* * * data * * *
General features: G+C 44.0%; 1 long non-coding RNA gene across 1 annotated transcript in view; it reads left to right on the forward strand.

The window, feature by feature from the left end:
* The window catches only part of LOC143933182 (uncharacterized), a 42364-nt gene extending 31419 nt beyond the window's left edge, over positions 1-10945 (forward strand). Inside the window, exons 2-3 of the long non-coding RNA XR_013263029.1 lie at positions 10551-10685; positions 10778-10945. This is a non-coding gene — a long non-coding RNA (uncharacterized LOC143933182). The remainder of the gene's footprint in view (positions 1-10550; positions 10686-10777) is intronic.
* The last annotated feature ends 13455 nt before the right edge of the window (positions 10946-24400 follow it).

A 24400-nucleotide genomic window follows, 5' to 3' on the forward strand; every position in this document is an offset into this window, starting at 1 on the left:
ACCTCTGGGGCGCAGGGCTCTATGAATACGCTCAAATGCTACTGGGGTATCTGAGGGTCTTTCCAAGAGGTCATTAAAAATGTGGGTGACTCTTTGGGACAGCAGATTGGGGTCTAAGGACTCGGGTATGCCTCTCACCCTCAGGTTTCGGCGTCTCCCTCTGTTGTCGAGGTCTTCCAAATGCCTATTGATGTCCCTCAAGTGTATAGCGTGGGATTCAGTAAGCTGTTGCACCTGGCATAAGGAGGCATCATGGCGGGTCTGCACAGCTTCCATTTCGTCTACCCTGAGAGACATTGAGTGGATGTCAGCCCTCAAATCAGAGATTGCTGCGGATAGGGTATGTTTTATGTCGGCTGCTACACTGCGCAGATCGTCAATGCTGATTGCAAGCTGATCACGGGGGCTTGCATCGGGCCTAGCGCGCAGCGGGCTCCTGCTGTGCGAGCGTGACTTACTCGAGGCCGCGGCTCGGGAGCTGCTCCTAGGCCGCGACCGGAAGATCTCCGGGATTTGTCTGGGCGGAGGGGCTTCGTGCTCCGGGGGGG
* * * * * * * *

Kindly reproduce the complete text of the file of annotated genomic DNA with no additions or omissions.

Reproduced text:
General features: G+C 44.0%; 1 long non-coding RNA gene across 1 annotated transcript in view; it reads left to right on the forward strand.

The window, feature by feature from the left end:
* The window catches only part of LOC143933182 (uncharacterized), a 42364-nt gene extending 31419 nt beyond the window's left edge, over positions 1-10945 (forward strand). Inside the window, exons 2-3 of the long non-coding RNA XR_013263029.1 lie at positions 10551-10685; positions 10778-10945. This is a non-coding gene — a long non-coding RNA (uncharacterized LOC143933182). The remainder of the gene's footprint in view (positions 1-10550; positions 10686-10777) is intronic.
* The last annotated feature ends 13455 nt before the right edge of the window (positions 10946-24400 follow it).

A 24400-nucleotide genomic window follows, 5' to 3' on the forward strand; every position in this document is an offset into this window, starting at 1 on the left:
ACCTCTGGGGCGCAGGGCTCTATGAATACGCTCAAATGCTACTGGGGTATCTGAGGGTCTTTCCAAGAGGTCATTAAAAATGTGGGTGACTCTTTGGGACAGCAGATTGGGGTCTAAGGACTCGGGTATGCCTCTCACCCTCAGGTTTCGGCGTCTCCCTCTGTTGTCGAGGTCTTCCAAATGCCTATTGATGTCCCTCAAGTGTATAGCGTGGGATTCAGTAAGCTGTTGCACCTGGCATAAGGAGGCATCATGGCGGGTCTGCACAGCTTCCATTTCGTCTACCCTGAGAGACATTGAGTGGATGTCAGCCCTCAAATCAGAGATTGCTGCGGATAGGGTATGTTTTATGTCGGCTGCTACACTGCGCAGATCGTCAATGCTGATTGCAAGCTGATCACGGGGGCTTGCATCGGGCCTAGCGCGCAGCGGGCTCCTGCTGTGCGAGCGTGACTTACTCGAGGCCGCGGCTCGGGAGCTGCTCCTAGGCCGCGACCGGAAGATCTCCGGGATTTGTCTGGGCGGAGGGGCTTCGTGCTCCGGGGGGG